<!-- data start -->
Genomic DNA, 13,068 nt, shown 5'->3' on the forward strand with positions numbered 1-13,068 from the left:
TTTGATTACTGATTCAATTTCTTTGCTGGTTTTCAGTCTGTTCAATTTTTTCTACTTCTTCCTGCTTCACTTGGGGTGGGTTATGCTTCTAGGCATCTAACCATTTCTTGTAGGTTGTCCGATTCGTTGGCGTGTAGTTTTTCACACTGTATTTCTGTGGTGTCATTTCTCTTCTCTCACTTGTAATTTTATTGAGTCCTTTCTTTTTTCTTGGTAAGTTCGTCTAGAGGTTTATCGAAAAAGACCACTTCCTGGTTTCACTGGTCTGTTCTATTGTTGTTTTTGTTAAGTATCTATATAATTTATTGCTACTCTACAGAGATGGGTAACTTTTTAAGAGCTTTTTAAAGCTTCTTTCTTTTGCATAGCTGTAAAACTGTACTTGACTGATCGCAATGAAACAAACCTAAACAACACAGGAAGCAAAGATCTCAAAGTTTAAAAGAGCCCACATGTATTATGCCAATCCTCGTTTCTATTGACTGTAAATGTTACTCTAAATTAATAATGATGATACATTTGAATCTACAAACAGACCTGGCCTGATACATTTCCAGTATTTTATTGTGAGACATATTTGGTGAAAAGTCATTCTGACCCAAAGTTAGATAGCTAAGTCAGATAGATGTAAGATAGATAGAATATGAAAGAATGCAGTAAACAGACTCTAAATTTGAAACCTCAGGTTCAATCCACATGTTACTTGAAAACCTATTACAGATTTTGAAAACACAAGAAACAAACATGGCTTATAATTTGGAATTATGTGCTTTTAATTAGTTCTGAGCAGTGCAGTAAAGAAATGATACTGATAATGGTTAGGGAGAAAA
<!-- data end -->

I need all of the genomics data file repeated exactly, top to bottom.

Genomic DNA, 13,068 nt, shown 5'->3' on the forward strand with positions numbered 1-13,068 from the left:
TTTGATTACTGATTCAATTTCTTTGCTGGTTTTCAGTCTGTTCAATTTTTTCTACTTCTTCCTGCTTCACTTGGGGTGGGTTATGCTTCTAGGCATCTAACCATTTCTTGTAGGTTGTCCGATTCGTTGGCGTGTAGTTTTTCACACTGTATTTCTGTGGTGTCATTTCTCTTCTCTCACTTGTAATTTTATTGAGTCCTTTCTTTTTTCTTGGTAAGTTCGTCTAGAGGTTTATCGAAAAAGACCACTTCCTGGTTTCACTGGTCTGTTCTATTGTTGTTTTTGTTAAGTATCTATATAATTTATTGCTACTCTACAGAGATGGGTAACTTTTTAAGAGCTTTTTAAAGCTTCTTTCTTTTGCATAGCTGTAAAACTGTACTTGACTGATCGCAATGAAACAAACCTAAACAACACAGGAAGCAAAGATCTCAAAGTTTAAAAGAGCCCACATGTATTATGCCAATCCTCGTTTCTATTGACTGTAAATGTTACTCTAAATTAATAATGATGATACATTTGAATCTACAAACAGACCTGGCCTGATACATTTCCAGTATTTTATTGTGAGACATATTTGGTGAAAAGTCATTCTGACCCAAAGTTAGATAGCTAAGTCAGATAGATGTAAGATAGATAGAATATGAAAGAATGCAGTAAACAGACTCTAAATTTGAAACCTCAGGTTCAATCCACATGTTACTTGAAAACCTATTACAGATTTTGAAAACACAAGAAACAAACATGGCTTATAATTTGGAATTATGTGCTTTTAATTAGTTCTGAGCAGTGCAGTAAAGAAATGATACTGATAATGGTTAGGGAGAAAA